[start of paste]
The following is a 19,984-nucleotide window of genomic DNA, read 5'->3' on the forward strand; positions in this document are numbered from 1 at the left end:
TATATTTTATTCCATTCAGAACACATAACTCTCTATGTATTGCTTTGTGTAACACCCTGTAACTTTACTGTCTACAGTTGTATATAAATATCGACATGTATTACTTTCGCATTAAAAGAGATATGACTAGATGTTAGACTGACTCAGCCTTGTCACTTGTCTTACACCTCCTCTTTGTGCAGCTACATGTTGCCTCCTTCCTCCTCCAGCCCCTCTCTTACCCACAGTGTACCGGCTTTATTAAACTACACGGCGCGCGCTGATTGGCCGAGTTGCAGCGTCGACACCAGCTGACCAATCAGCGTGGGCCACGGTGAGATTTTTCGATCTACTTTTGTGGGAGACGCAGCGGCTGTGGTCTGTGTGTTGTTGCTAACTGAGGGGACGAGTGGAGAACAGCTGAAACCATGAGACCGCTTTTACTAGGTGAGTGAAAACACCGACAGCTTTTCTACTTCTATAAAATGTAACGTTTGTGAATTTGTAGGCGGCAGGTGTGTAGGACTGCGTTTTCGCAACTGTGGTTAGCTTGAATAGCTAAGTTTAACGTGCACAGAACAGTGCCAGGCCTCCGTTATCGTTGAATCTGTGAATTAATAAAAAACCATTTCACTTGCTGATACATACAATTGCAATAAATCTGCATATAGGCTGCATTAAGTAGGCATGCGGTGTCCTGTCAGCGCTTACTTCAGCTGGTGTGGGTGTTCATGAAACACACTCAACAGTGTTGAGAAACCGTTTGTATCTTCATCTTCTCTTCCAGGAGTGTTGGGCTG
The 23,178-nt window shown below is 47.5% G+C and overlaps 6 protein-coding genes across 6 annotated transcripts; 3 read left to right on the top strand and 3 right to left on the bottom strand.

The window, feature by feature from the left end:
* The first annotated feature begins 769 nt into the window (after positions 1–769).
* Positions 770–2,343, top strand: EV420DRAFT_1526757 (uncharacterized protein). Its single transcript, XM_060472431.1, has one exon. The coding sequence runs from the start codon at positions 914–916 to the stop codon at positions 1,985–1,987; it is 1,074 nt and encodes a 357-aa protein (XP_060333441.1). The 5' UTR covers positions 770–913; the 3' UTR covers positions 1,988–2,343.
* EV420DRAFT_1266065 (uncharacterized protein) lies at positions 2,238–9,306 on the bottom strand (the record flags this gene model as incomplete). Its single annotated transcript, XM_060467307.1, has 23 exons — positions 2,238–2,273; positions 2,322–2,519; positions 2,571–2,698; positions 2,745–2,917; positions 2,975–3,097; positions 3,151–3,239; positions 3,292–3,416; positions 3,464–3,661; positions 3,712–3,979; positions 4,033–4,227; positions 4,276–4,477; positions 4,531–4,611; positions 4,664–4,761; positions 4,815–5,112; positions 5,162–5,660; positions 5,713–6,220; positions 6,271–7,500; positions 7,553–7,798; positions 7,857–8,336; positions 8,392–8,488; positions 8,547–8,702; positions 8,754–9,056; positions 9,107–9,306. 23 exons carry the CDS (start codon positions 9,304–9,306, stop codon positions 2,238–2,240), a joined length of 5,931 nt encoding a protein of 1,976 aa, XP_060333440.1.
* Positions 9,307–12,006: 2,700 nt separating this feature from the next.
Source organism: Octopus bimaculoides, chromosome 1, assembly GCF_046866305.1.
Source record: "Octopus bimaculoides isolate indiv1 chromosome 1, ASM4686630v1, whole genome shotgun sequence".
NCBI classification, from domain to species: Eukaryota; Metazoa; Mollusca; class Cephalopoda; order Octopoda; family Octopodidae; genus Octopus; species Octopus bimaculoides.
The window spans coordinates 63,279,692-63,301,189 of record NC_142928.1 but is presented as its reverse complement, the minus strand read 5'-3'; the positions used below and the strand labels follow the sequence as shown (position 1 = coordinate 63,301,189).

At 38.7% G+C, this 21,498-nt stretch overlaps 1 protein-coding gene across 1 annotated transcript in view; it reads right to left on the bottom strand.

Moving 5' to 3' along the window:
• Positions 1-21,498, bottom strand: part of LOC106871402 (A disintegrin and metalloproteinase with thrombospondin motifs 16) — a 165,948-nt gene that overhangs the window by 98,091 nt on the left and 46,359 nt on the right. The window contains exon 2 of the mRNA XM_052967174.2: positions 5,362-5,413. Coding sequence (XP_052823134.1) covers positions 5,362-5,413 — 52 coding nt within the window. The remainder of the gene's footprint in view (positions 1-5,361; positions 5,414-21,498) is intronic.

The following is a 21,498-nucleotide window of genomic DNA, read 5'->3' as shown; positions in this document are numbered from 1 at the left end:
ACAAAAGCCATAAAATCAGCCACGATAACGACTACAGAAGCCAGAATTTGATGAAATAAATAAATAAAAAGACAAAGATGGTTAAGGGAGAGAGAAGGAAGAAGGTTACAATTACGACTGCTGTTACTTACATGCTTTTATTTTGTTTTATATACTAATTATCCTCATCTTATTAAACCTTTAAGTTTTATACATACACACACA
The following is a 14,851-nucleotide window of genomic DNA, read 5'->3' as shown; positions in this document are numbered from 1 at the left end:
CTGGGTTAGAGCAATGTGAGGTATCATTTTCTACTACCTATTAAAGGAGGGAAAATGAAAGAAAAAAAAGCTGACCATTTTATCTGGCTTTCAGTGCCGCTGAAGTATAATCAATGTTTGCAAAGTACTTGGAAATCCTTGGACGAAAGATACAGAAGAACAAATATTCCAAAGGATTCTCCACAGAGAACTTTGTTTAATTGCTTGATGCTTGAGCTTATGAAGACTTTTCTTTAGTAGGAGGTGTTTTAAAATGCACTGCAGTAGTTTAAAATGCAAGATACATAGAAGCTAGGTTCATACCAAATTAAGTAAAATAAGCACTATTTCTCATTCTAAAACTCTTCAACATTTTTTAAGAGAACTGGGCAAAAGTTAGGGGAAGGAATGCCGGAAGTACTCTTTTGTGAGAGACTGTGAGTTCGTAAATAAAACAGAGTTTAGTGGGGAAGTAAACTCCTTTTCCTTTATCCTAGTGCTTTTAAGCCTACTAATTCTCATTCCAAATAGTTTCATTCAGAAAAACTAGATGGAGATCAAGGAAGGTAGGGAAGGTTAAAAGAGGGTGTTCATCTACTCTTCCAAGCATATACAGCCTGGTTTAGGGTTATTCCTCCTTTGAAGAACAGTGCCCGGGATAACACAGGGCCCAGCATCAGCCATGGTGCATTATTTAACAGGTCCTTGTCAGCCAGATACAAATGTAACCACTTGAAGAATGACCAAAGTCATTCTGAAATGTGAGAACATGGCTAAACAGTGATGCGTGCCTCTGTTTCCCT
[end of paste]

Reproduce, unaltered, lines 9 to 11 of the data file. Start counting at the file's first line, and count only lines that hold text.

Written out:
Source organism: Octopus bimaculoides, chromosome 1, assembly GCF_046866305.1.
Source record: "Octopus bimaculoides isolate indiv1 chromosome 1, ASM4686630v1, whole genome shotgun sequence".
NCBI classification, from domain to species: Eukaryota; Metazoa; Mollusca; class Cephalopoda; order Octopoda; family Octopodidae; genus Octopus; species Octopus bimaculoides.